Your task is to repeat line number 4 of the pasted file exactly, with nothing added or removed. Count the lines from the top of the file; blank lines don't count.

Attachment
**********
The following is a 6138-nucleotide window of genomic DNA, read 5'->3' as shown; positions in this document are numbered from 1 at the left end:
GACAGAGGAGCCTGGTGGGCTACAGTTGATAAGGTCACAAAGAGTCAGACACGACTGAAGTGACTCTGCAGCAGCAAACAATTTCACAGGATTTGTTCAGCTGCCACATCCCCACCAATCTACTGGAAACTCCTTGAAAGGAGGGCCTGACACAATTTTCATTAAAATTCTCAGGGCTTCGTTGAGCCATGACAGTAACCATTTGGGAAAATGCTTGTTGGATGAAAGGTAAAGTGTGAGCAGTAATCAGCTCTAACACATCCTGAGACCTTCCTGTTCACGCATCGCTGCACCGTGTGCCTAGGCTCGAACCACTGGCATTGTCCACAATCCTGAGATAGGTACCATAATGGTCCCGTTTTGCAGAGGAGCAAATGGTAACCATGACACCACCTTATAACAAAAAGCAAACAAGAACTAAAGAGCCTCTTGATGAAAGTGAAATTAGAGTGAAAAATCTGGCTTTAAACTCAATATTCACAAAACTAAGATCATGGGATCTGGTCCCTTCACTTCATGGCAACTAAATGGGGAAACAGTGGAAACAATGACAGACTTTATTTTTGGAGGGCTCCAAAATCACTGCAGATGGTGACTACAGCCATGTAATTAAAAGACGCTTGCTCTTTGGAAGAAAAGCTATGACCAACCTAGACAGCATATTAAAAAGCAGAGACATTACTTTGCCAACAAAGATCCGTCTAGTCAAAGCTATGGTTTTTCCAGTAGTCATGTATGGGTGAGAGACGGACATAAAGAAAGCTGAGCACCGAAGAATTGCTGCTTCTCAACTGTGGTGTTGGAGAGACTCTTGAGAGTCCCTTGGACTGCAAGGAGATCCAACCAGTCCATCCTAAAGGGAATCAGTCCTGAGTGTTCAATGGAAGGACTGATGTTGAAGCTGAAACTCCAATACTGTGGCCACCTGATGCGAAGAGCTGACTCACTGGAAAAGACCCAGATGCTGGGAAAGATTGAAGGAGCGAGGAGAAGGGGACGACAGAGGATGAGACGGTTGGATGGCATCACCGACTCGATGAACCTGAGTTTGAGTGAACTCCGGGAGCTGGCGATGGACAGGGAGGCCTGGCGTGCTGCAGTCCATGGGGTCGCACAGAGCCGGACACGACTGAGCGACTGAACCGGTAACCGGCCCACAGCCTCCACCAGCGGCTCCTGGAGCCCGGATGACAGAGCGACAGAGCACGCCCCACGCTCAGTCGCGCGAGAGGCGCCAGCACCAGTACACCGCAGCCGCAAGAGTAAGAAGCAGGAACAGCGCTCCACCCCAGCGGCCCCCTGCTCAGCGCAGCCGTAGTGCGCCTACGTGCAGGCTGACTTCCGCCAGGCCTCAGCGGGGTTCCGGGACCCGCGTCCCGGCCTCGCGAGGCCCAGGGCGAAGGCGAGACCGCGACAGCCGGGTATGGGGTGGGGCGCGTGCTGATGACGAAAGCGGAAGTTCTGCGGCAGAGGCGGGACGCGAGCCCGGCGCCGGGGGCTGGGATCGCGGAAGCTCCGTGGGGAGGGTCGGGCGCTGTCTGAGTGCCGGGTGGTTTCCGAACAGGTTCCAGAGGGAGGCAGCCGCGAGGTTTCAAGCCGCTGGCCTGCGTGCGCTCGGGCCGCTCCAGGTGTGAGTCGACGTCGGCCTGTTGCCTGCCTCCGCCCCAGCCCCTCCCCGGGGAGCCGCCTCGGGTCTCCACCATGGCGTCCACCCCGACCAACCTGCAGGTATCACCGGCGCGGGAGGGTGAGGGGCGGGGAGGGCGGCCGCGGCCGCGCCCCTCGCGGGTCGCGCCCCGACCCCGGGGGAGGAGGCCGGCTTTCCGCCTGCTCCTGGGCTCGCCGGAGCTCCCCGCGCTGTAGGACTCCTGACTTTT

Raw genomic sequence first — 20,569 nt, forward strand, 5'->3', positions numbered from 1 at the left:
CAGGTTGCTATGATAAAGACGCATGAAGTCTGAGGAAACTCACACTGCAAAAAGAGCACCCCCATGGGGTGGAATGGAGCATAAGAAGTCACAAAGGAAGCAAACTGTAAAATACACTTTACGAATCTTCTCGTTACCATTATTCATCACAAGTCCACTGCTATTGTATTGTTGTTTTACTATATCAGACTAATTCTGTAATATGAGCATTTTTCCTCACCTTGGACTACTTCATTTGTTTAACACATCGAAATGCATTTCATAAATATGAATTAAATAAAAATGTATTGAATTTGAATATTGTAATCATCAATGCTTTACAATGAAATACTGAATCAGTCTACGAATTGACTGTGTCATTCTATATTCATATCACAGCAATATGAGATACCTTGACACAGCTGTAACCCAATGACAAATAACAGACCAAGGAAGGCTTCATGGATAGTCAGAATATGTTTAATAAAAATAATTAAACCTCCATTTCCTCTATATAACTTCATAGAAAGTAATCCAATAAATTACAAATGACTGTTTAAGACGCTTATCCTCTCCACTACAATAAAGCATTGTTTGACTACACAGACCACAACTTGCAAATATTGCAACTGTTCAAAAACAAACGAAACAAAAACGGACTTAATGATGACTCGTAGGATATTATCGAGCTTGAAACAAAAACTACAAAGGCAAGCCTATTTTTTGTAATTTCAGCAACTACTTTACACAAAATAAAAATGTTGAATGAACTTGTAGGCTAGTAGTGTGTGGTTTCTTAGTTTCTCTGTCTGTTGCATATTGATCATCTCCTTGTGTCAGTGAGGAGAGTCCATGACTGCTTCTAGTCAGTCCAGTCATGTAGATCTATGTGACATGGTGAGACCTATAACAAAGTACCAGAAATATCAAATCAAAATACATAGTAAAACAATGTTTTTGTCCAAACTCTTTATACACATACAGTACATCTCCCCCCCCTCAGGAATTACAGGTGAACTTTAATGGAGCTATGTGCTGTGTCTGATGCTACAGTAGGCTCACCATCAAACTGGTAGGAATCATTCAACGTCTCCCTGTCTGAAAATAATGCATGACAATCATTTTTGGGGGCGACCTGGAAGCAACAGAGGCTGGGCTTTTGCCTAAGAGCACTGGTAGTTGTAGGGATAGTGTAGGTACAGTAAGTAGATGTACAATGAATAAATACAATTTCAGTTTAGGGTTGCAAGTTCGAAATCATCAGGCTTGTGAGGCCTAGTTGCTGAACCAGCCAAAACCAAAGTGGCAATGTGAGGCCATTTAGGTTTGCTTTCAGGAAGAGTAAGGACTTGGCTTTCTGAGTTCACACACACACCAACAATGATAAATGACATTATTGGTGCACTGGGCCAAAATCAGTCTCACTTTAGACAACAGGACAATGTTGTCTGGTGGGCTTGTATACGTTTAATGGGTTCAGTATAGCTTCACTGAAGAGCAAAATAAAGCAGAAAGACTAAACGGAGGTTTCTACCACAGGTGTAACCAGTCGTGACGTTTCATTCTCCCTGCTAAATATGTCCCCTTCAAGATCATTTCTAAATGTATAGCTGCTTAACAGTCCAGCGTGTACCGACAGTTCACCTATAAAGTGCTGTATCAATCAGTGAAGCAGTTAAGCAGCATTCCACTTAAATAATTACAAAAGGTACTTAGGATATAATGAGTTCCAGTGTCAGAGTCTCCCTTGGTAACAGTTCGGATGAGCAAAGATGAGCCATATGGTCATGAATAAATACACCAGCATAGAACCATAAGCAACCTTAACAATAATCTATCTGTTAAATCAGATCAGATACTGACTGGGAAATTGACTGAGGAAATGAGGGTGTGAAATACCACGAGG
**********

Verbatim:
CAGGTTGCTATGATAAAGACGCATGAAGTCTGAGGAAACTCACACTGCAAAAAGAGCACCCCCATGGGGTGGAATGGAGCATAAGAAGTCACAAAGGAAGCAAACTGTAAAATACACTTTACGAATCTTCTCGTTACCATTATTCATCACAAGTCCACTGCTATTGTATTGTTGTTTTACTATATCAGACTAATTCTGTAATATGAGCATTTTTCCTCACCTTGGACTACTTCATTTGTTTAACACATCGAAATGCATTTCATAAATATGAATTAAATAAAAATGTATTGAATTTGAATATTGTAATCATCAATGCTTTACAATGAAATACTGAATCAGTCTACGAATTGACTGTGTCATTCTATATTCATATCACAGCAATATGAGATACCTTGACACAGCTGTAACCCAATGACAAATAACAGACCAAGGAAGGCTTCATGGATAGTCAGAATATGTTTAATAAAAATAATTAAACCTCCATTTCCTCTATATAACTTCATAGAAAGTAATCCAATAAATTACAAATGACTGTTTAAGACGCTTATCCTCTCCACTACAATAAAGCATTGTTTGACTACACAGACCACAACTTGCAAATATTGCAACTGTTCAAAAACAAACGAAACAAAAACGGACTTAATGATGACTCGTAGGATATTATCGAGCTTGAAACAAAAACTACAAAGGCAAGCCTATTTTTTGTAATTTCAGCAACTACTTTACACAAAATAAAAATGTTGAATGAACTTGTAGGCTAGTAGTGTGTGGTTTCTTAGTTTCTCTGTCTGTTGCATATTGATCATCTCCTTGTGTCAGTGAGGAGAGTCCATGACTGCTTCTAGTCAGTCCAGTCATGTAGATCTATGTGACATGGTGAGACCTATAACAAAGTACCAGAAATATCAAATCAAAATACATAGTAAAACAATGTTTTTGTCCAAACTCTTTATACACATACAGTACATCTCCCCCCCCTCAGGAATTACAGGTGAACTTTAATGGAGCTATGTGCTGTGTCTGATGCTACAGTAGGCTCACCATCAAACTGGTAGGAATCATTCAACGTCTCCCTGTCTGAAAATAATGCATGACAATCATTTTTGGGGGCGACCTGGAAGCAACAGAGGCTGGGCTTTTGCCTAAGAGCACTGGTAGTTGTAGGGATAGTGTAGGTACAGTAAGTAGATGTACAATGAATAAATACAATTTCAGTTTAGGGTTGCAAGTTCGAAATCATCAGGCTTGTGAGGCCTAGTTGCTGAACCAGCCAAAACCAAAGTGGCAATGTGAGGCCATTTAGGTTTGCTTTCAGGAAGAGTAAGGACTTGGCTTTCTGAGTTCACACACACACCAACAATGATAAATGACATTATTGGTGCACTGGGCCAAAATCAGTCTCACTTTAGACAACAGGACAATGTTGTCTGGTGGGCTTGTATACGTTTAATGGGTTCAGTATAGCTTCACTGAAGAGCAAAATAAAGCAGAAAGACTAAACGGAGGTTTCTACCACAGGTGTAACCAGTCGTGACGTTTCATTCTCCCTGCTAAATATGTCCCCTTCAAGATCATTTCTAAATGTATAGCTGCTTAACAGTCCAGCGTGTACCGACAGTTCACCTATAAAGTGCTGTATCAATCAGTGAAGCAGTTAAGCAGCATTCCACTTAAATAATTACAAAAGGTACTTAGGATATAATGAGTTCCAGTGTCAGAGTCTCCCTTGGTAACAGTTCGGATGAGCAAAGATGAGCCATATGGTCATGAATAAATACACCAGCATAGAACCATAAGCAACCTTAACAATAATCTATCTGTTAAATCAGATCAGATACTGACTGGGAAATTGACTGAGGAAATGAGGGTGTGAAATACCACGAGG